As you approach the museum, starkly isolated from any kind of context apart from the neighbouring Ismali Centre, you feel it could just as easily be in the Gulf as in urban North America. There are inevitable resonances with the Museum of Islamic Art in Doha, although sadly the Toronto version doesn’t share its magnificent setting and views. Mind you, if the architect had arranged things differently, there could’ve been an attractive vista of downtown.

The interior combines 21st-century corporate minimalism with Islamic patterns – in the glazing and in carved wooden panels, for example. Sunlight is allowed to gently filter into some of the galleries. The artificial lighting is superbly done. The ambient light level is quite low, with gentle touches of spotlighting on the displays. Every single object is evenly lit; there are no shadows and virtually no reflections.

Elegant, well-lit, relaxed galleries, what’s not to like? Unfortunately, the architectural design is far from perfect as the galleries all open into each other, with no doors, or even narrowed openings separating them. That might make for easy, free-flowing visitor circulation, but there are hard edges and hard surfaces with little to absorb sound. It’s uncomfortably noisy, with multiple echoes from visitors’ voices and footsteps.There is also distracting noise overspill from videos in the temporary exhibition gallery, on a balcony high above.

The permanent-collection displays combine restrained av presentations with items presented almost individually as great works of art. Some are on open display; others in the most minimally elegant showcases I’ve ever seen, possibly the most expensive, too.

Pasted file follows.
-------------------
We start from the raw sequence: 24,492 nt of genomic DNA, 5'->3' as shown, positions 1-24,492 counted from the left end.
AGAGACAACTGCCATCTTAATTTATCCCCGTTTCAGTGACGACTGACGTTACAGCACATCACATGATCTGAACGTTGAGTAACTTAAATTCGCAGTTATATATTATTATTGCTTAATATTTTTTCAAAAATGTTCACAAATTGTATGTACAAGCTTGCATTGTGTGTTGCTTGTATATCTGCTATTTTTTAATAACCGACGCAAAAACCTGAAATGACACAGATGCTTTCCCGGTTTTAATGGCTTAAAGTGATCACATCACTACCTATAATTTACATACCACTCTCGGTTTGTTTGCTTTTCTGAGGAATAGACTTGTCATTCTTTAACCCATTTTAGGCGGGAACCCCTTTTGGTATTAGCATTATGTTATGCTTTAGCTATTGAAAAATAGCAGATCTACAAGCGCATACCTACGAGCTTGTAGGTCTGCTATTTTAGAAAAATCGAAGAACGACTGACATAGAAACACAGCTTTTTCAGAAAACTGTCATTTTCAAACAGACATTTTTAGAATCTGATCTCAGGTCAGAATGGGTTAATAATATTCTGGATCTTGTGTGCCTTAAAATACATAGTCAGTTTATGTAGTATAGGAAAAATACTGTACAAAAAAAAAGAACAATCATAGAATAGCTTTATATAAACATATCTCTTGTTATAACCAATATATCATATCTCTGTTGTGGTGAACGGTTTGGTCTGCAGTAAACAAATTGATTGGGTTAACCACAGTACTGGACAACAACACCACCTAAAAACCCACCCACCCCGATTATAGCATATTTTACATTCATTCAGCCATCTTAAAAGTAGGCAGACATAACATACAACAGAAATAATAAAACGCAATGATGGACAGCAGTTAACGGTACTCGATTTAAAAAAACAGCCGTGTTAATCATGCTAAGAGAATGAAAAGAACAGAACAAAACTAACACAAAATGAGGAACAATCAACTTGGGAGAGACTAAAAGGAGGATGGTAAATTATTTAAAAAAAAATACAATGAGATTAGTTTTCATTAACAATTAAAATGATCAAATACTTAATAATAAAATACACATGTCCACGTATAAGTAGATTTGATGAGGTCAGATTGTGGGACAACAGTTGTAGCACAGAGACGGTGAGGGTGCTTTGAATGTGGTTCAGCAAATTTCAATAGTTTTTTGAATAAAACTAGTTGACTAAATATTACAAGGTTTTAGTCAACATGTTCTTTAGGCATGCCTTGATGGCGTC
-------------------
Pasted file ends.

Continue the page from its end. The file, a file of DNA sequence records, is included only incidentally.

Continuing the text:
The ghastly modern paraphernalia of smoke alarms, exit signs, plug sockets and switches has been fairly effectively corralled and disciplined. But some things still jar, such as a brightly lit exit sign adjacent to a 15th- century carpet. Perhaps it’s a mark of democracy that bureaucrats can thwart the designs of even the richest men in the world.


The displays look lovely, but elegance does not always support understanding. Some labels are so far removed from objects that it’s impossible to work out which description refers to which artefact. A particularly frustrating example is a case where 10th-century bowls are displayed in two rows of three, but the labels are in a block of three rows of two. I had no idea which was which.


Some visitors struggled to identify things. I overheard a couple puzzling over the function of a large marble fountain and pond. I eventually found its official label, hidden at ground level a couple of metres away on the plinth to a different object. Presumably done in the interests of not detracting from the beauty of the object, that was a plain daft decision – especially as the fountain itself is festooned with no less than five ‘do not touch’ notices.

There’s a nice alternative to minimalism in the Bellerive Room. Carpeted and comfortably furnished, it displays islamic ceramics inspired by the way they were arranged in an earlier Aga Kan’s home in Geneva, in showcases made from Spanish church pews.


Unfortunately, the only view from the room’s window is the museum car park. Apparently the view from the museum members’ room is better than any granted to the ordinary visitor.

So, a good museum but not a great one and I don’t envisage large numbers of people making the journey. It has that mildly depressing dehumanised soullessness of contemporary minimalist luxury. It’s a bit of a vanity project and it would probably have been better if it had needed to argue for external funding.

It bills itself as ‘the first museum in north America dedicated to the intellectual, cultural and artistic heritage of Muslim civilisations’. (Intriguingly, the word ‘islam’ appears to be largely avoided.) A member of staff told me that the museum ended up in Toronto as a mark of respect for, or even a gift in return for, the city’s extraordinary openness to migrants and to different cultures. If that’s the case, then it might’ve been less happy in central London. More accessible, certainly, but at the heart of a nation that seems ever more backward-looking, isolationist and frightened of the rest of the world.